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Discussion Starter · #1 · (Edited)
We're coming up on another mowing season, and a lot of us will be tackling the task of getting our outdoor equipment ready for the new year. So, I thought it might be good to start a general "these things help me" thread.

If you're like me, you begin fiddling and adjusting things, and are quite pleased with yourself and the job you are doing. Then comes that uneasy feeling as the cold chill of the "Uh Oh" moment runs down your back and you can't quite remember where this goes, or what that might have been attached to, or oops, I thought I had it put back together so what's this piece that's left over? These are a few things I do, or at least try to do, when I work on things mechanical.

It's always handy to refer to the owner's manual when it comes to having a pretty darn good understanding of your machine and it's basic maintenance. I might be strange, but I like reading owner's manuals, even all the cautions and warnings. I figure they're all there for a reason, and it doesn't hurt to remind myself of them. If you don't have an owner's manual for your piece of equipment, most companies will provide one on their web site, often as a pdf, that can be reviewed on a computer screen, or printed out to have in your hand while you work.

Exploded diagrams are great to have too. A lot of times you can figure out the order of things from looking at them. I like to have shop manuals for my most used machines too, though they can get pricey, there's nothing like them for detail.

I discovered, pretty much the hard way, that there is a lot to be said for taking it slow and looking closely at stuff before I start taking anything off. Look things over and figure out how everything works together before even touching the contraption with a wrench or screwdriver.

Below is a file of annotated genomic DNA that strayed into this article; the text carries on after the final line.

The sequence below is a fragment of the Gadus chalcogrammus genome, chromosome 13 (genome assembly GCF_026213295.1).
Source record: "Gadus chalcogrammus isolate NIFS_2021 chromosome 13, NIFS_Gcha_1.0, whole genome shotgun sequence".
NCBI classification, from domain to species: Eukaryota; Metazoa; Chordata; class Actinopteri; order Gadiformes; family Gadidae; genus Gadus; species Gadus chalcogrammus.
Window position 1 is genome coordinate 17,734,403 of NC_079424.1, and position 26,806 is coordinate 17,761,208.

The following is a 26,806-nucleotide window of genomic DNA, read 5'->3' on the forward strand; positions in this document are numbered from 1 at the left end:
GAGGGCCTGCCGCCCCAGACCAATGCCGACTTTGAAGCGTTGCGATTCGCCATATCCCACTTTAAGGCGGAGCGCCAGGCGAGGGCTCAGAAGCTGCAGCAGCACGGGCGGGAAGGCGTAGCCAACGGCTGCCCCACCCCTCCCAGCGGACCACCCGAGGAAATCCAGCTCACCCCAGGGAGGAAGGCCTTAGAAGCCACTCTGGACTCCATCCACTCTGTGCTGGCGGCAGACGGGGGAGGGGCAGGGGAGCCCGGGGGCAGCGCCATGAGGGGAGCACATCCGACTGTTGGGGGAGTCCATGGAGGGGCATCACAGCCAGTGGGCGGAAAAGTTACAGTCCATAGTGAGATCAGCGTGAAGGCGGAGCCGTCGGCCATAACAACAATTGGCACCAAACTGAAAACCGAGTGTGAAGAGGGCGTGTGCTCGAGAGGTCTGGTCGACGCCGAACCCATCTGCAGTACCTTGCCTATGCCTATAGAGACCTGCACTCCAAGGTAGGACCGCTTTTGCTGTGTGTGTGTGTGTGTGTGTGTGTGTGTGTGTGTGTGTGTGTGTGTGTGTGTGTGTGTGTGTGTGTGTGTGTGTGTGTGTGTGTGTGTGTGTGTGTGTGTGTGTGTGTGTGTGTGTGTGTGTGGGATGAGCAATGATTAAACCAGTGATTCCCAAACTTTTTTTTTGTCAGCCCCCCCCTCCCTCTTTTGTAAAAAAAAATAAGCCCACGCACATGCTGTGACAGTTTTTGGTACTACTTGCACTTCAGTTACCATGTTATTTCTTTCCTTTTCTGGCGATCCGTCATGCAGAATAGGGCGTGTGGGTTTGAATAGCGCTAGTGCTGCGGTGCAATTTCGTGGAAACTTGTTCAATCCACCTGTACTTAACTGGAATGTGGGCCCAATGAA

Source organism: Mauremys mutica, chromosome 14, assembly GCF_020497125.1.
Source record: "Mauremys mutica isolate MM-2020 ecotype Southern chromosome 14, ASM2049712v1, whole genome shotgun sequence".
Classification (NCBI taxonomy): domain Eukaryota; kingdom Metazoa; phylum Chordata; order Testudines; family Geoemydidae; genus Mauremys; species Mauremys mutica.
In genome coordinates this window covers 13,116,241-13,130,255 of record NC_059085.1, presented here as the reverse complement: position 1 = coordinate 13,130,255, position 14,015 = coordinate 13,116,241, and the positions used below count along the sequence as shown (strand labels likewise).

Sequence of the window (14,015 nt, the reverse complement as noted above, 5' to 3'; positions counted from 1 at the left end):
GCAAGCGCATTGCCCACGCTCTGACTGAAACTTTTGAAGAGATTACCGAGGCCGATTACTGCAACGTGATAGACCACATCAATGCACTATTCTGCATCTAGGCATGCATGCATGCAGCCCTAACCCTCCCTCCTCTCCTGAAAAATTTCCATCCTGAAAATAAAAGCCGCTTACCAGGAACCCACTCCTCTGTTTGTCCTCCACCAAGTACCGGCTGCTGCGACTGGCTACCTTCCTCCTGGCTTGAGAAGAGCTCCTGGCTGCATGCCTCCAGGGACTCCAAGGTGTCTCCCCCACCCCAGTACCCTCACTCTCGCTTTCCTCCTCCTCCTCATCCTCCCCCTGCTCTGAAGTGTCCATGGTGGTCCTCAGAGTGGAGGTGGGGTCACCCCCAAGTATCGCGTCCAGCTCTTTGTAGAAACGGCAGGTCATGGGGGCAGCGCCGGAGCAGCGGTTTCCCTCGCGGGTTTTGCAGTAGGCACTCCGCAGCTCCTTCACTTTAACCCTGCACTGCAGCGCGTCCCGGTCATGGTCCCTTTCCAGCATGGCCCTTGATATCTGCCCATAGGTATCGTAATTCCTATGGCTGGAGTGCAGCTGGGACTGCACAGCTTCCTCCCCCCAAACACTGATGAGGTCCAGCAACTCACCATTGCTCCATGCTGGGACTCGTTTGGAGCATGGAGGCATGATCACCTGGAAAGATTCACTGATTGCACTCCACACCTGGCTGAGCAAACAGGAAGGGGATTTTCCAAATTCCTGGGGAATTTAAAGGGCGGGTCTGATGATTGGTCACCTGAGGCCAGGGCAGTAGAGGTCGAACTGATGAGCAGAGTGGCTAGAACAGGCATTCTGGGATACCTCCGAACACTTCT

One of the most helpful tools to have when it comes time to put things back together isn't even a wrench, but are lots of digital photos. Take them before, and during the disassembly. I don't remember how many times I got to a certain point and couldn't for the life of me remember where a spring hooked, or which piece went on first. By having a picture you can at least take a lot, if not all doubt out of the equation. You can always delete the photos from your camera later if you don't want them mixed in with the ones from the kid's birthday party, or save them for reference the next time you tackle the same job. Better yet, because now you've been there done that, share them with fellow forum members and maybe they can avoid the Uh Oh moment.

If I left the camera in the house, or more likely forgot to charge the batteries in it, every now and then I'll jot down a few notes about the order things came off, and draw a sketch or two. Sometimes a sketch is easier to draw than getting the camera where you need it to take a picture. Like noting the routing of a belt, or which hole those pesky little governor springs go in. Another thing I try, mind you try is the key word because it doesn't always happen, is keeping everything I've removed in one area, and maybe even arranged in the order I took them off. I like those magnetic parts trays for holding the smaller bits, and I save some of the old plastic food containers, like what yogurt comes in to hold parts so they don't get lost or roll away from me in the garage.

These are just a few things I find that help me, and mind you, I'm not claiming to be an expert, I just like to work on my own stuff. Hopefully others will chime in with helpful hints that work for them. I know I'd like to hear them because I can use all the help I can get too.
 

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Good post and thread idea! :cool:

I definitely agree how taking photos before you dismantle or work on something is truely invaluable. I've learned this lesson all too many times the hard way. Only trial and error gets you out of that situation. :)

I suppose another thing I might add is the confirmation that you have all the right tools at hand to complete the project or else plan on buying it, whatever it might be. It is discouraging when you're working on something only to find out that you need some special tool that you don't have and have to call it quits until you get one.

Also, if you are working on some antique piece of machinery, do a little research and see what parts are available and what's not readily available, not too mention, their costs. It will make you an even more careful and cautious mechanic. I always like to think that I have a 'soft touch' when working on this type of thing, but I do find myself being extra extra careful not loose or break any parts that I know I will not be able to find again.